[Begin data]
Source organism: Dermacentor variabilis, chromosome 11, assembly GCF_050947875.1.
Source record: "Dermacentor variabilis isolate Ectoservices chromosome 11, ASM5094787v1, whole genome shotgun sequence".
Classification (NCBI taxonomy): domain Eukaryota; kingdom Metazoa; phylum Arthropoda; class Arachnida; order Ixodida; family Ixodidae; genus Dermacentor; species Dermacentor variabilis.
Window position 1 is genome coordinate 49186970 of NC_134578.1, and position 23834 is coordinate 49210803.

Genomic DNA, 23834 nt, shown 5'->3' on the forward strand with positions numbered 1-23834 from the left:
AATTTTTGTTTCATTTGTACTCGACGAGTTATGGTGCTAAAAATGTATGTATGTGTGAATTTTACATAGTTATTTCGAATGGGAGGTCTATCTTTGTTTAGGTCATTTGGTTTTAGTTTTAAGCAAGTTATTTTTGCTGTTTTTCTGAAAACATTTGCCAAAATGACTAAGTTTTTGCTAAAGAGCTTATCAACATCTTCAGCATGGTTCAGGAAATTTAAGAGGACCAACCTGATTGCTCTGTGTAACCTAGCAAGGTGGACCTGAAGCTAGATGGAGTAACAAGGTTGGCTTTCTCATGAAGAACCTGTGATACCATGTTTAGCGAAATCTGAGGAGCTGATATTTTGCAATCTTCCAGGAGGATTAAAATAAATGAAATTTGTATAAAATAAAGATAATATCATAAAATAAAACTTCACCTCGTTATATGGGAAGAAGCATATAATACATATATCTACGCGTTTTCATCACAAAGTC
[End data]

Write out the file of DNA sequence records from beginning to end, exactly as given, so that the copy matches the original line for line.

Source organism: Dermacentor variabilis, chromosome 11, assembly GCF_050947875.1.
Source record: "Dermacentor variabilis isolate Ectoservices chromosome 11, ASM5094787v1, whole genome shotgun sequence".
Classification (NCBI taxonomy): domain Eukaryota; kingdom Metazoa; phylum Arthropoda; class Arachnida; order Ixodida; family Ixodidae; genus Dermacentor; species Dermacentor variabilis.
Window position 1 is genome coordinate 49186970 of NC_134578.1, and position 23834 is coordinate 49210803.

Genomic DNA, 23834 nt, shown 5'->3' on the forward strand with positions numbered 1-23834 from the left:
AATTTTTGTTTCATTTGTACTCGACGAGTTATGGTGCTAAAAATGTATGTATGTGTGAATTTTACATAGTTATTTCGAATGGGAGGTCTATCTTTGTTTAGGTCATTTGGTTTTAGTTTTAAGCAAGTTATTTTTGCTGTTTTTCTGAAAACATTTGCCAAAATGACTAAGTTTTTGCTAAAGAGCTTATCAACATCTTCAGCATGGTTCAGGAAATTTAAGAGGACCAACCTGATTGCTCTGTGTAACCTAGCAAGGTGGACCTGAAGCTAGATGGAGTAACAAGGTTGGCTTTCTCATGAAGAACCTGTGATACCATGTTTAGCGAAATCTGAGGAGCTGATATTTTGCAATCTTCCAGGAGGATTAAAATAAATGAAATTTGTATAAAATAAAGATAATATCATAAAATAAAACTTCACCTCGTTATATGGGAAGAAGCATATAATACATATATCTACGCGTTTTCATCACAAAGTC